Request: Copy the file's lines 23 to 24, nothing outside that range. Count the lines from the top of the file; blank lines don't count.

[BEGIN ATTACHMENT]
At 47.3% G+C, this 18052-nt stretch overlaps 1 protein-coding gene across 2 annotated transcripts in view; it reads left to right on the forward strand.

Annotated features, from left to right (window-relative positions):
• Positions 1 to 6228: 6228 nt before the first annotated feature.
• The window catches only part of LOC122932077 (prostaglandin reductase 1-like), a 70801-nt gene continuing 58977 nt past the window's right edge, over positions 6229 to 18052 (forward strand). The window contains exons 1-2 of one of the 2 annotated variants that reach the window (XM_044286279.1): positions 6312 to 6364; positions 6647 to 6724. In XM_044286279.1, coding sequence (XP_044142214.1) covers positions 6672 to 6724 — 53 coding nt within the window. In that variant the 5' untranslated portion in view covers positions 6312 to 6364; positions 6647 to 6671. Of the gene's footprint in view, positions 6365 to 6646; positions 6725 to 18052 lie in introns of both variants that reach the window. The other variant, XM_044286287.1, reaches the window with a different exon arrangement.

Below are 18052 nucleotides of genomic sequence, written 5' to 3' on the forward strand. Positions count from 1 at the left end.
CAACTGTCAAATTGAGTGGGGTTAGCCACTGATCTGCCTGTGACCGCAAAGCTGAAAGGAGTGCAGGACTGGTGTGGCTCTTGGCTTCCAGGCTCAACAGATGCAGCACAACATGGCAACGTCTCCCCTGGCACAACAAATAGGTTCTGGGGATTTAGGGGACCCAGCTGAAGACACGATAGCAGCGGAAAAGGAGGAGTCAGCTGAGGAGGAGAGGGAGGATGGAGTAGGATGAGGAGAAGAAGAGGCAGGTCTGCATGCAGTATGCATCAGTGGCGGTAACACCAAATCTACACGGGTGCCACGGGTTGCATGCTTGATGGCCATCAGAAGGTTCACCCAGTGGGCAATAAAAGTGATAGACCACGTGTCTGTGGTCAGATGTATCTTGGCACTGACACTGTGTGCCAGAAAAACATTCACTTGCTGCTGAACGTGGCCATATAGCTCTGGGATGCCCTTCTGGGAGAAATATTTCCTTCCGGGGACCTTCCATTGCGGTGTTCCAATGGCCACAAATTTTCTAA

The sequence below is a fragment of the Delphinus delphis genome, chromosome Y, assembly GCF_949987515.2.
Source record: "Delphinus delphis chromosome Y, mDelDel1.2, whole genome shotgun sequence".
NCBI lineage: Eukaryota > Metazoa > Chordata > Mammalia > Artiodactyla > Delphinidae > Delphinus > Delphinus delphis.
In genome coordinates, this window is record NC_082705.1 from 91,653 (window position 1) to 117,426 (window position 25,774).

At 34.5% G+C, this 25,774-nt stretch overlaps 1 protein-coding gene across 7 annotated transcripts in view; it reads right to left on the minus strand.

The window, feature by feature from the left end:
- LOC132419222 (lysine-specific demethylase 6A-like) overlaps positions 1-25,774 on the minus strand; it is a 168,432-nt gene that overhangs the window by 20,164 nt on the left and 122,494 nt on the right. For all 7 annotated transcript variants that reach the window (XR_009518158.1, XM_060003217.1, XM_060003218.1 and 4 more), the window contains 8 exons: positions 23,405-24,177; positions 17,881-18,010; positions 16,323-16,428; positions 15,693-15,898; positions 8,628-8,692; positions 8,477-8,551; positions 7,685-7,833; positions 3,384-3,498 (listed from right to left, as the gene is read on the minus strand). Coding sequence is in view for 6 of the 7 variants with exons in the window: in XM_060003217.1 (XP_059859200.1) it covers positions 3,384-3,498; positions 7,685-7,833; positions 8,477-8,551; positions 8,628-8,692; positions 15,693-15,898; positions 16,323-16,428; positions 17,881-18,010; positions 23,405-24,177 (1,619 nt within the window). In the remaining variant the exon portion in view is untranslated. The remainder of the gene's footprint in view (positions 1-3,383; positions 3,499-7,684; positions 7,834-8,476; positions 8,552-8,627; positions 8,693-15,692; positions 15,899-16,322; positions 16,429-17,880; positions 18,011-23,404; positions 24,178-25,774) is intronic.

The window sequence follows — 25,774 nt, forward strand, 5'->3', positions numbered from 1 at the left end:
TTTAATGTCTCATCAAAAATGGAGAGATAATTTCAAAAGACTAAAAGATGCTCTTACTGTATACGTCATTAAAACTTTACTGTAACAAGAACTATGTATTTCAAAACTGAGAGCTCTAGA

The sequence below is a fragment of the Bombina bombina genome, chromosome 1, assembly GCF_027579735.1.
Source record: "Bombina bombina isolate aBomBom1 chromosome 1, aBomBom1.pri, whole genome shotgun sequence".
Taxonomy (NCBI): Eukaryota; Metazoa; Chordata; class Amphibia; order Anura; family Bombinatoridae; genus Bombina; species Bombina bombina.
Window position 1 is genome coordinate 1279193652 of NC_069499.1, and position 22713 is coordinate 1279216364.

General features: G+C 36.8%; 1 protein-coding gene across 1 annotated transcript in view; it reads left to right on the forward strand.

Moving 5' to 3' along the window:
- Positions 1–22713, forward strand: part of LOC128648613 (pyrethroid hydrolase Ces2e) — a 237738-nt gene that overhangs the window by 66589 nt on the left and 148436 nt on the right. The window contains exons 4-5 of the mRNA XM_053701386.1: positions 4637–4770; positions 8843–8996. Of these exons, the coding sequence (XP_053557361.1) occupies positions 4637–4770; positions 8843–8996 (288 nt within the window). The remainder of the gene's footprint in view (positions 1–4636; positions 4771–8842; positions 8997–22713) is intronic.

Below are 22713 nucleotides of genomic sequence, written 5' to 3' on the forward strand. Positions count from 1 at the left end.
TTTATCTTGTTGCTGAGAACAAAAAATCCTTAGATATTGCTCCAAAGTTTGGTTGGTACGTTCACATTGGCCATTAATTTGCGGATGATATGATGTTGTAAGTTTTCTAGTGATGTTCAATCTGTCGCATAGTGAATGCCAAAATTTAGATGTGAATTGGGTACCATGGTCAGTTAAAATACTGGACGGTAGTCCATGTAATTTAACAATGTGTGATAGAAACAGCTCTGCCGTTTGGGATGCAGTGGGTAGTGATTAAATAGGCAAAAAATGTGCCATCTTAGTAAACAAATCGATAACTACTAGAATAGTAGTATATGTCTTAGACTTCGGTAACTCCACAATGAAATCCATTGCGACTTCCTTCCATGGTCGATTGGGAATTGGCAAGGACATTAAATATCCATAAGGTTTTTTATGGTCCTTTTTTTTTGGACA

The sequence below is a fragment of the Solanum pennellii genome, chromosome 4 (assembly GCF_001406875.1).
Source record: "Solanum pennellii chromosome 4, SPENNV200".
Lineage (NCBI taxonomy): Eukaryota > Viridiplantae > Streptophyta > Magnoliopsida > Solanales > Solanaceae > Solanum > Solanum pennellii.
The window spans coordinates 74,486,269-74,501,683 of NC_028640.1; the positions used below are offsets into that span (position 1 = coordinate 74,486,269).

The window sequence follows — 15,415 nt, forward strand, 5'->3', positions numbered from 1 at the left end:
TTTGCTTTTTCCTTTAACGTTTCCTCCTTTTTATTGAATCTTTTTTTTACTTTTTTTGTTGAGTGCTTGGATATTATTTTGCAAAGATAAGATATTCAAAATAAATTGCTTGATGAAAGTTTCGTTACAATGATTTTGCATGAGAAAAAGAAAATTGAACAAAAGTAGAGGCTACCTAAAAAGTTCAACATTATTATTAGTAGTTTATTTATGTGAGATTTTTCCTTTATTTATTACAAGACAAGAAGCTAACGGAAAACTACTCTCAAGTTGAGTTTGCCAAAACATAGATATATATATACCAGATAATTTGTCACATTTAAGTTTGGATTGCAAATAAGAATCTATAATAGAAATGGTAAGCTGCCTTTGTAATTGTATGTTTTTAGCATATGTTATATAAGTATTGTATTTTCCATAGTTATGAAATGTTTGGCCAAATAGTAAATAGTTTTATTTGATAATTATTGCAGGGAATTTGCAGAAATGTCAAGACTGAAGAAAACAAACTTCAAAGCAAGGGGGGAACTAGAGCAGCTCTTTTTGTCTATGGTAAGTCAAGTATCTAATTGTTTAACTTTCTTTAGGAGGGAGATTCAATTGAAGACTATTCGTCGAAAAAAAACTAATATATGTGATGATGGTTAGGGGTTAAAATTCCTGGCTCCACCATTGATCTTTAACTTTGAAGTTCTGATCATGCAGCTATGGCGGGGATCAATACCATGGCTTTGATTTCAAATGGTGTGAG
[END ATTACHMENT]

Below are 22713 nucleotides of genomic sequence, written 5' to 3' on the forward strand. Positions count from 1 at the left end.
TTTATCTTGTTGCTGAGAACAAAAAATCCTTAGATATTGCTCCAAAGTTTGGTTGGTACGTTCACATTGGCCATTAATTTGCGGATGATATGATGTTGTAAGTTTTCTAGTGATGTTCAATCTGTCGCATAGTGAATGCCAAAATTTAGATGTGAATTGGGTACCATGGTCAGTTAAAATACTGGACGGTAGTCCATGTAATTTAACAATGTGTGATAGAAACAGCTCTGCCGTTTGGGATGCAGTGGGTAGTGATTAAATAGGCAAAAAATGTGCCATCTTAGTAAACAAATCGATAACTACTAGAATAGTAGTATATGTCTTAGACTTCGGTAACTCCACAATGAAATCCATTGCGACTTCCTTCCATGGTCGATTGGGAATTGGCAAGGACATTAAATATCCATAAGGTTTTTTATGGTCCTTTTTTTTTGGACA